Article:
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Diversity

 

ALL YEAR LONG, BUT THROUGHOUT the colder months in particular, health care needs inevitably arise. But for college students, particularly those in traditionally underserved minority groups, access to health care may be as slippery as the roads they come to school on.

For decades, the G.I. Bill has been a primary motivator for young men and women to enlist in the U.S. military, and Veterans Administration statistics show an increasing number of veterans are taking advantage of educational benefits. For many young people not necessarily able to afford college immediately out of high school, the promise of a free education is an opportunity too good to pass up. Yet, there is a large disparity between the educational benefits provided to veterans through the G.I. Bill and the full cost of attaining a four-year degree.

 
 
 

DO ANY OF THE FOLLOWING campus disputes sound familiar to you?

--An academic department chair is struggling with warring factions among the faculty who do not get along and are engaged in petty in fighting.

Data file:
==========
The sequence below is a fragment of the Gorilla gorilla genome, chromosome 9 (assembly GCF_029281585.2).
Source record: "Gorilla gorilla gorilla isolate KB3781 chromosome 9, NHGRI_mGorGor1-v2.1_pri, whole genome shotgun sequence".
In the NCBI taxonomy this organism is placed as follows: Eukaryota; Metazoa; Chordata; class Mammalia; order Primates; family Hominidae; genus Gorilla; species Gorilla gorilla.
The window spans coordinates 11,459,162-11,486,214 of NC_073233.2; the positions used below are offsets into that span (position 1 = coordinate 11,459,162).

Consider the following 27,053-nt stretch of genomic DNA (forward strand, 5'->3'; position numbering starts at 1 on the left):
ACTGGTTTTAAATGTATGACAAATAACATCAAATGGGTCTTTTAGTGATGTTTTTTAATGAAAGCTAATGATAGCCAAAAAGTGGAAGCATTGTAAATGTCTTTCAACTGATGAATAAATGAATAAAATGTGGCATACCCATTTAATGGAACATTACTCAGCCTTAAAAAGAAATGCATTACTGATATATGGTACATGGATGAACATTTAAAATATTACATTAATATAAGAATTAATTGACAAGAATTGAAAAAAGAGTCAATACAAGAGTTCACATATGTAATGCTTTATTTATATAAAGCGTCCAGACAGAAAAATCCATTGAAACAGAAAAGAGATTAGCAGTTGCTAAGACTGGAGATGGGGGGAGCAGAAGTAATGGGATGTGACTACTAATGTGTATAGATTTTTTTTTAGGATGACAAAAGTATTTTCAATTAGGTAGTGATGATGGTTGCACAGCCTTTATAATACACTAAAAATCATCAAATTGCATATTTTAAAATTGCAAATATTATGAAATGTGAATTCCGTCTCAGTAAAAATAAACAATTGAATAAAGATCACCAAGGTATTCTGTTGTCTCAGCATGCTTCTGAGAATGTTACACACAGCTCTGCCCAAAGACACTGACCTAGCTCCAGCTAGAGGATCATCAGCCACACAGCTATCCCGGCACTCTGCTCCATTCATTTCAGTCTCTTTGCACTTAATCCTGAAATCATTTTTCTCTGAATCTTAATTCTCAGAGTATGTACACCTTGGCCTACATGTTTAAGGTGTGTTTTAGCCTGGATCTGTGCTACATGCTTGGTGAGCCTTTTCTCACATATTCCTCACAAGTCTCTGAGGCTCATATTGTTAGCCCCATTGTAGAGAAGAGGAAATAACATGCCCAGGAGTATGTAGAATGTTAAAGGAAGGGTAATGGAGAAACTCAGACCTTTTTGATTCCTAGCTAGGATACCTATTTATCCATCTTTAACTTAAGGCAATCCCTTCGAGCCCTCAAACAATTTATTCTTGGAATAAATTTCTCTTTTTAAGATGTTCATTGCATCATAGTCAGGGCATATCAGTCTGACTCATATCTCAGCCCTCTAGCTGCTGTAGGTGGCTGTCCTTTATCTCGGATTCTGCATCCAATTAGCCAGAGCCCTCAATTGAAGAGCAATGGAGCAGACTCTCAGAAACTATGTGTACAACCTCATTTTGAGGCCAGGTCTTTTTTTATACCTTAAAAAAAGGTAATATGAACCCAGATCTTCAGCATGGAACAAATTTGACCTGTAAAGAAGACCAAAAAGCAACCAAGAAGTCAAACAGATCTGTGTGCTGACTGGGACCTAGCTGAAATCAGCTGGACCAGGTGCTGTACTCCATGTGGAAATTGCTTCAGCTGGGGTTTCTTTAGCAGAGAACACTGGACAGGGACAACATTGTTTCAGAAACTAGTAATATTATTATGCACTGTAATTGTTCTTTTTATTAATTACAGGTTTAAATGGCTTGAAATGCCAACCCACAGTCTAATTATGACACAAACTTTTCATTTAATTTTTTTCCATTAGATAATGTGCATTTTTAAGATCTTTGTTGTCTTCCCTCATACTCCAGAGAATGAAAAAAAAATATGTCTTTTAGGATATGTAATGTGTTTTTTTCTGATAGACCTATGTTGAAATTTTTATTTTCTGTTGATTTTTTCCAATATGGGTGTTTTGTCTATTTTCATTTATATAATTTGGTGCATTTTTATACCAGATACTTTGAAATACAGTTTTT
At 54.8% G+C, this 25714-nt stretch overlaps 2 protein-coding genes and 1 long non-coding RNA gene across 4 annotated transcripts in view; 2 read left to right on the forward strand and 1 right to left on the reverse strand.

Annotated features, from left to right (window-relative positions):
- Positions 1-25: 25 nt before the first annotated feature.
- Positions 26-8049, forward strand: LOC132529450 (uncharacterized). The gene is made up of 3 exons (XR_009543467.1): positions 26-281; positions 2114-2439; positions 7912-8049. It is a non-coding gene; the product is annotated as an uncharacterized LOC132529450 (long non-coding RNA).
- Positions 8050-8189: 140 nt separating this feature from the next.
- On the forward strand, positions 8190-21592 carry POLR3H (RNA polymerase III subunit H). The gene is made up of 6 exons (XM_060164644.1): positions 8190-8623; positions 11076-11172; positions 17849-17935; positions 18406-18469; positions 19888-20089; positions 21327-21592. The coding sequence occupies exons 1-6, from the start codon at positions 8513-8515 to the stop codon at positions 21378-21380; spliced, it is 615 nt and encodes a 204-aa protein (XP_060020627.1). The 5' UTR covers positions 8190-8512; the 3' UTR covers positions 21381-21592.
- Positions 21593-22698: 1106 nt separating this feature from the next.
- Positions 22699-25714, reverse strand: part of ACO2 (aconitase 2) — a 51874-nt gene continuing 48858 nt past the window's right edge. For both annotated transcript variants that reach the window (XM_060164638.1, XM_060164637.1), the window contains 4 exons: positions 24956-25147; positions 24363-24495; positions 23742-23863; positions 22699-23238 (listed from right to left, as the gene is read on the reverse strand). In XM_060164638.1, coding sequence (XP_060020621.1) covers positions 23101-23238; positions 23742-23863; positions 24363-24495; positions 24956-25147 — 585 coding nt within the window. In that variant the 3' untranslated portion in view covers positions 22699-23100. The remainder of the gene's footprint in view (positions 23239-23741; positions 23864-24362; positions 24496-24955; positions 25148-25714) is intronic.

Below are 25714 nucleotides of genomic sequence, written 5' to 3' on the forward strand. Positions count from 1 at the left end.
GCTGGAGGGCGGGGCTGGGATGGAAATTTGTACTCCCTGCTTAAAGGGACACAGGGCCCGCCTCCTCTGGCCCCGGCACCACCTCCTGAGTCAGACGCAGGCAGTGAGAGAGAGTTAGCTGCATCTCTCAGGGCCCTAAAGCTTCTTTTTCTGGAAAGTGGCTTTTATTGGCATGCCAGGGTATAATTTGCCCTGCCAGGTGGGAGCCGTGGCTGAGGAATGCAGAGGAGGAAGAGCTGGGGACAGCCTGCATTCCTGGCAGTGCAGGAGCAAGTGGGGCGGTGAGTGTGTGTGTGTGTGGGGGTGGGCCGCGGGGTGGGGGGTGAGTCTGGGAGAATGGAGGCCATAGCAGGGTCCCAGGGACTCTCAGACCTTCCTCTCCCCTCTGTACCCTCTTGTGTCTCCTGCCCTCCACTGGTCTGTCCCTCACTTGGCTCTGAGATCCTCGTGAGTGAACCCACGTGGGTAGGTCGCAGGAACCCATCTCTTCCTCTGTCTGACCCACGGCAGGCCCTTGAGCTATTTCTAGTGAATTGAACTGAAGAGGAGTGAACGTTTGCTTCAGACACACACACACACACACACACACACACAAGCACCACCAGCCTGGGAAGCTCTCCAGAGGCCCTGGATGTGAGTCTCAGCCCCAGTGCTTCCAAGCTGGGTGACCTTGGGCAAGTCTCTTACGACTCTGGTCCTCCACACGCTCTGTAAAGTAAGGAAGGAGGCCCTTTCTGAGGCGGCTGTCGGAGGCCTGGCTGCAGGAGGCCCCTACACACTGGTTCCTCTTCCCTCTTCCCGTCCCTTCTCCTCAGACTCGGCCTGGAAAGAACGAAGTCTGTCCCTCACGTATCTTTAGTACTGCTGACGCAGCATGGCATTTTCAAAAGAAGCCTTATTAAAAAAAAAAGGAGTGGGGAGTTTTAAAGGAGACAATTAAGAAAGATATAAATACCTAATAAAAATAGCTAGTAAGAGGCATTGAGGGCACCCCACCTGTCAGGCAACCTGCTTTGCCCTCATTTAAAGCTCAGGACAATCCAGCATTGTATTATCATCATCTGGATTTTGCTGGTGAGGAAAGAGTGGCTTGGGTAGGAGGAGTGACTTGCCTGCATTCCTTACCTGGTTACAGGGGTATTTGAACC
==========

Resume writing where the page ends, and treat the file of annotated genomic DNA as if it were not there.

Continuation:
Rugged four-hour practices, aggressive recruiting, fierce competition, and the non-stop pursuit of national championships are what you would expect to find on the campuses of college basketball and football powerhouses. But those same elements are in full view at the considerably smaller University of Maryland, Baltimore County, and University of Texas at Dallas, where the world-class chess teams are generating national attention, giving new meaning to sports scholarships, and offering novel ways to recruit high-caliber students.

Everybody is talking about "diversity": communities, businesses, political leaders, and institutions of learning. It is the new buzzword used in the quest to raise socio-economic and political consciousness in a global society that must learn to live, work, and play together. But the effectiveness of diversity depends on the sincerity of its delivery.

 
 

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